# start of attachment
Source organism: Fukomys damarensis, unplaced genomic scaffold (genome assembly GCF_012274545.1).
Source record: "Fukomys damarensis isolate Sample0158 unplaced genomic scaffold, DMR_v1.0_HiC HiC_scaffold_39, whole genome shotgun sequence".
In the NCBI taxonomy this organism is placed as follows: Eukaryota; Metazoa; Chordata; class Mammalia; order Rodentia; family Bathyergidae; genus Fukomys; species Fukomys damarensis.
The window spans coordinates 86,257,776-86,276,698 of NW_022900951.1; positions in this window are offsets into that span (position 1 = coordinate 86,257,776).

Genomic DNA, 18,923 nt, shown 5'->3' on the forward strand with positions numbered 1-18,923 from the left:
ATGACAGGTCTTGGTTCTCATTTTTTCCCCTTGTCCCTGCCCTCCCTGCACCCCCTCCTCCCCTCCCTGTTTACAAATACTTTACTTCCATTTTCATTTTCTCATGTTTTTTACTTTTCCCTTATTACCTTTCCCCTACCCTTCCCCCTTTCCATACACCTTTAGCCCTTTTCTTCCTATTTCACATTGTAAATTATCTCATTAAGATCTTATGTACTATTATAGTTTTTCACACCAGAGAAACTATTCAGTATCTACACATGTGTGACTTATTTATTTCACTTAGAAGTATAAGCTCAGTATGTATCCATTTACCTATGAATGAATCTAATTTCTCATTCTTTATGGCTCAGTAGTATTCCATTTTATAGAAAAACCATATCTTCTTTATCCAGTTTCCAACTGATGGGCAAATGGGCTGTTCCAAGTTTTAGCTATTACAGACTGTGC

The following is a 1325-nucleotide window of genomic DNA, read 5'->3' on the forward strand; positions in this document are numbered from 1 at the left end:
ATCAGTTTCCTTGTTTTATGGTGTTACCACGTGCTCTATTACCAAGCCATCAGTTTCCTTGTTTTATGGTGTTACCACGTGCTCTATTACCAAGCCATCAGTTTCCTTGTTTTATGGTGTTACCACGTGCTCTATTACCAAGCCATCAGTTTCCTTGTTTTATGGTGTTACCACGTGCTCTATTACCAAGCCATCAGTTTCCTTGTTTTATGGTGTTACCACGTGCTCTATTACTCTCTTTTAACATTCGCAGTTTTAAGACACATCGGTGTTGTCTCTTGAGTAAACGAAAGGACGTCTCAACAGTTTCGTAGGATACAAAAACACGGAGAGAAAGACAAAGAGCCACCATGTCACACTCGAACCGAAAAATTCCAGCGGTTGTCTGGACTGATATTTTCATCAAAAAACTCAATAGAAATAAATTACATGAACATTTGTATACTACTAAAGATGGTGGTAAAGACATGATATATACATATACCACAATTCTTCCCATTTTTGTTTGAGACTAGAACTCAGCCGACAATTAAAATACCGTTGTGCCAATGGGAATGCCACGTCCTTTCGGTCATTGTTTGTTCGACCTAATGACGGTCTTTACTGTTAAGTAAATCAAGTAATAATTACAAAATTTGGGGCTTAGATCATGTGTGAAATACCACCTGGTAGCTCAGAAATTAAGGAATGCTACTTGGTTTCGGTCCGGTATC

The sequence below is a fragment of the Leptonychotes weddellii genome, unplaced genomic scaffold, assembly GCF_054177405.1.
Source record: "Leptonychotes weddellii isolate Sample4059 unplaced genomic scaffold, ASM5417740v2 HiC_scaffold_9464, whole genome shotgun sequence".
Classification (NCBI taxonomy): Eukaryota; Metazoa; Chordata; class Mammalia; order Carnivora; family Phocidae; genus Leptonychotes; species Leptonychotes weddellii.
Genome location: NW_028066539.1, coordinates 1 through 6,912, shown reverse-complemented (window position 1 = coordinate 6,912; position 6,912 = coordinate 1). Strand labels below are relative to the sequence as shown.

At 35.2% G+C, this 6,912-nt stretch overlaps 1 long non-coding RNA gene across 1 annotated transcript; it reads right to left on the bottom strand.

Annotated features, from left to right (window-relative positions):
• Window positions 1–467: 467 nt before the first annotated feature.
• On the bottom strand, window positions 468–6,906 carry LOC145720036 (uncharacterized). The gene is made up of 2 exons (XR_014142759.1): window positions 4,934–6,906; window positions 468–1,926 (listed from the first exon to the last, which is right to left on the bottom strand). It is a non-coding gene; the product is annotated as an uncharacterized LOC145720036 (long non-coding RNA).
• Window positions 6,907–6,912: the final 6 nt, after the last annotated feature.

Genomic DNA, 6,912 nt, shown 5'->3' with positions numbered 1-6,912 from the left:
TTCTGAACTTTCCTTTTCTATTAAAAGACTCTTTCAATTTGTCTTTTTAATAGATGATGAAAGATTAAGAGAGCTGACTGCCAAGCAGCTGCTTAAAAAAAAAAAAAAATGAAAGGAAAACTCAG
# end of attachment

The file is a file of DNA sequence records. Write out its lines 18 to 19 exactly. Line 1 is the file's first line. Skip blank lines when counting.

Genomic DNA, 6,912 nt, shown 5'->3' with positions numbered 1-6,912 from the left:
TTCTGAACTTTCCTTTTCTATTAAAAGACTCTTTCAATTTGTCTTTTTAATAGATGATGAAAGATTAAGAGAGCTGACTGCCAAGCAGCTGCTTAAAAAAAAAAAAAAATGAAAGGAAAACTCAG